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Tips for Keeping Older Kids Engaged in Missions Education

As you have probably noticed, kids have short attention spans. Often, a large dose of creativity is required to keep their attention for even a few minutes at a time.

A practical way to keep older kids engaged in missions education is by varying presentation methods. This takes time and preparation. As the missions leader, you must plan ahead to provide an assortment of informational items.

You can use the Internet to show videos about the focus country or people group. This is a great way to find a wealth of information, but be sure to preview any search results beforehand to avoid inappropriate material. Some older kids may be interested in becoming pen pals with a group of children or MKs in another country. As the leader, you can use social media to facilitate these interactions!

Don’t be afraid of trying foods from the area you are focusing on. Recipes are readily available and sometimes include suggestions for substitutions if something unusual is not accessible at your local grocery store. Kids will be delighted to try different dishes, especially if you eat it first!

Growing as a Leader: Look Outside and Inside

As a teenager in a small Baptist church, I was often given opportunities to grow as a leader. I may not have had the deepest understanding of preschool development, but the church was desperate for someone to “teach the Beginners” in Church Training. I was willing. Advice from a wise longtime teacher encouraged me: “Joyce, act like you know what you’re doing with the children.” So I did. Both the Beginners and I survived.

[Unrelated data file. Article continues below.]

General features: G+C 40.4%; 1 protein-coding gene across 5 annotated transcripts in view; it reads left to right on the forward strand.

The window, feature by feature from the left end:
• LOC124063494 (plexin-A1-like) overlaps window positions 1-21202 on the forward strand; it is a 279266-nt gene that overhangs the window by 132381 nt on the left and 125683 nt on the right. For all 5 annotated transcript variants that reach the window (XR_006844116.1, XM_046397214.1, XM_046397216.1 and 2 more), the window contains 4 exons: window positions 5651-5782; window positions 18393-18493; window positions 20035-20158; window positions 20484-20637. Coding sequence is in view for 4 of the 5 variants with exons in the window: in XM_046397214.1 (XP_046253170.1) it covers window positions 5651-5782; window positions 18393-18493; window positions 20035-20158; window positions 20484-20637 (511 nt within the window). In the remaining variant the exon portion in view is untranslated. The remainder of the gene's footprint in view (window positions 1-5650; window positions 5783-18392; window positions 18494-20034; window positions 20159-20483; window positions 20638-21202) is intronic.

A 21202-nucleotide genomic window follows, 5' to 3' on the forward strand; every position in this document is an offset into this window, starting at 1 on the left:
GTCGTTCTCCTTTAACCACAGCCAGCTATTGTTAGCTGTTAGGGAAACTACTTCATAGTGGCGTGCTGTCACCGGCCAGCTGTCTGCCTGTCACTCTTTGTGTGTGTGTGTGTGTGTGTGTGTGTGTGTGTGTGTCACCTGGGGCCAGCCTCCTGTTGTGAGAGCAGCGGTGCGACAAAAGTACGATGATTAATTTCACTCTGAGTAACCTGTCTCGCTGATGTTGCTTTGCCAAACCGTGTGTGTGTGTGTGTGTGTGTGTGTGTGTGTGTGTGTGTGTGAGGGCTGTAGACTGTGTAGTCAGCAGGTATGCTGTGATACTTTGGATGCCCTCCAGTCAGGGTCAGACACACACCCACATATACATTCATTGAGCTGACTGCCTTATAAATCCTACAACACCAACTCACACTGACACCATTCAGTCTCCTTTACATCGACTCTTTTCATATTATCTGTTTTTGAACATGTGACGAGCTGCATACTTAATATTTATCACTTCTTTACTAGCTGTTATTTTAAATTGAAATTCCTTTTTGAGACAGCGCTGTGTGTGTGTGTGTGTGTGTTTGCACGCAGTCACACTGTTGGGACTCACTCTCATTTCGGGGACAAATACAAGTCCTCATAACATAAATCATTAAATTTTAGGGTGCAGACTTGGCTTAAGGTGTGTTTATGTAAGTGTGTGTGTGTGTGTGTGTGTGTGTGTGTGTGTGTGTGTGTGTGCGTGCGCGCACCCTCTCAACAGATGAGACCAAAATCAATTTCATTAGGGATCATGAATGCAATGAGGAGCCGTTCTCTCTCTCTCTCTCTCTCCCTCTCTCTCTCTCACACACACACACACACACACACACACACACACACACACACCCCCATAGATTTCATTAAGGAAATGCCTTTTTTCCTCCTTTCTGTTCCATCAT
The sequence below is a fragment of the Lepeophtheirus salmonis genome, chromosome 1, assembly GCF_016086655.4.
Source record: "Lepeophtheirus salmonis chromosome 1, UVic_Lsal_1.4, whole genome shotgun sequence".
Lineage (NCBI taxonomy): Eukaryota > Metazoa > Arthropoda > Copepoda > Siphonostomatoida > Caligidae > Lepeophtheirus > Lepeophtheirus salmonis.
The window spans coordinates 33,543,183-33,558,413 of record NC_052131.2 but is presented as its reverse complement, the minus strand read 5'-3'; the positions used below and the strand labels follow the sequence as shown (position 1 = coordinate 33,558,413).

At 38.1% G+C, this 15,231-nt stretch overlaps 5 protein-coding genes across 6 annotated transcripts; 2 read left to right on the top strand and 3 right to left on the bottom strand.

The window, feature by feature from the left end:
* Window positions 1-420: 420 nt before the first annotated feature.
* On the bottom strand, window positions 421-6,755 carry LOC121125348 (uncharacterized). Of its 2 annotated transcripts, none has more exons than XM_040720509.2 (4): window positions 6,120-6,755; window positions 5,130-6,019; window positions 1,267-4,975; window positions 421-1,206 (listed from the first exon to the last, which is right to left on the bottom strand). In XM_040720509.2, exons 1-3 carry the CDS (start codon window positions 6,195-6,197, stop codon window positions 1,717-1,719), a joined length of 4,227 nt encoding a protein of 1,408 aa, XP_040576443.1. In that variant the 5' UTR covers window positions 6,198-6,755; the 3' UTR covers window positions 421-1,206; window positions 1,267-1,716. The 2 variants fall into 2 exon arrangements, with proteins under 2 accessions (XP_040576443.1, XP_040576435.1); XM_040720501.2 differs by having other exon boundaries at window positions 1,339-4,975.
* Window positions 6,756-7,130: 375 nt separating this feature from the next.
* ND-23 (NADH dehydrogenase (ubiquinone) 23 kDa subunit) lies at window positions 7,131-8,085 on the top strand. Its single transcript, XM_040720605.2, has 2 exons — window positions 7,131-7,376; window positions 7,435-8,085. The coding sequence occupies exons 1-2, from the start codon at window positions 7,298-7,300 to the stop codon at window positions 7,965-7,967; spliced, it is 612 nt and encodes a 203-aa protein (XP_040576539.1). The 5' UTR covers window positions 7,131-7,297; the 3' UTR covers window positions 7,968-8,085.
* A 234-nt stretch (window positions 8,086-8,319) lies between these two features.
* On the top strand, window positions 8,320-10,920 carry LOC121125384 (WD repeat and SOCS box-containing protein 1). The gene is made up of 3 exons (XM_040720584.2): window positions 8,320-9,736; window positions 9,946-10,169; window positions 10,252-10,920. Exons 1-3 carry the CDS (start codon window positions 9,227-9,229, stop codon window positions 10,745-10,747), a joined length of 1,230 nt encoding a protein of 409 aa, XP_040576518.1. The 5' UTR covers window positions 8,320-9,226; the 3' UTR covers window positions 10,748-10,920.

“Act like” in this context means to assume the role. Call to mind a vision of a more experienced leader, and put yourself in her shoes. Do what you imagine Mrs. B would do.   

Since those early days of trying on various leadership roles, I’ve discovered that leadership can often be reduced—and more easily understood—in terms of a balance between inner and outer.

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Step 1: Prayer

As much as I hate to admit it, many times my prayers closely resemble the Christmas lists I used to mail to Santa as a child—a list of very selfish wants and needs. While my requests to God have matured just as I have, they still very often revolve around me: “Lord, help me focus so I can ace this test,” or “give me the patience to deal with my co-workers.”

When I do extend my circle of prayer, it is usually to include my friends and family who I know have a relationship with Jesus Christ. But what about those who don’t? Why is it so important to pray for those who don’t yet know of God’s love, and how do we do it?

God is working in people’s lives long before they hear the gospel. That work continues with our prayers. It is the catalyst that ignites the desire to know God. When spreading the gospel, we are engaging in spiritual warfare. Prayer is one of the greatest weapons we have when fighting the enemy (Eph. 6:16–18).

Meet the Writer: Celeste Albaugh

I have always loved traveling, meeting people from other cultures, and exploring places around the world. This passion came from having been born in Great Britain and growing up as a military kid; my dad served in the United States Air Force for 26 years.

We moved every 3 ½ years of my life, and I attended 8 different schools. When we lived in California, I woke up early on Saturday morning, like any 6-year-old, to watch cartoons. However, this particular morning was different. The cartoons didn’t interest me. Instead, a TV show called The Treehouse Club by Child Evangelism Fellowship piqued my interest. After watching the show, while my parents were asleep, I started my personal relationship with Jesus.

In the various churches we attended as a family, I saw my parents model the importance of serving the Lord.

Encouraging the "Thanks" in Thanksgiving

I love this time of year. The leaves turn many shades of beautiful, people wrap themselves in comfortable sweaters, and something about the air feels different as it turns crisp and cool. The fall season sets itself apart in beauty and the promise of something new. It’s a time to think about the past year and what God has done in our lives.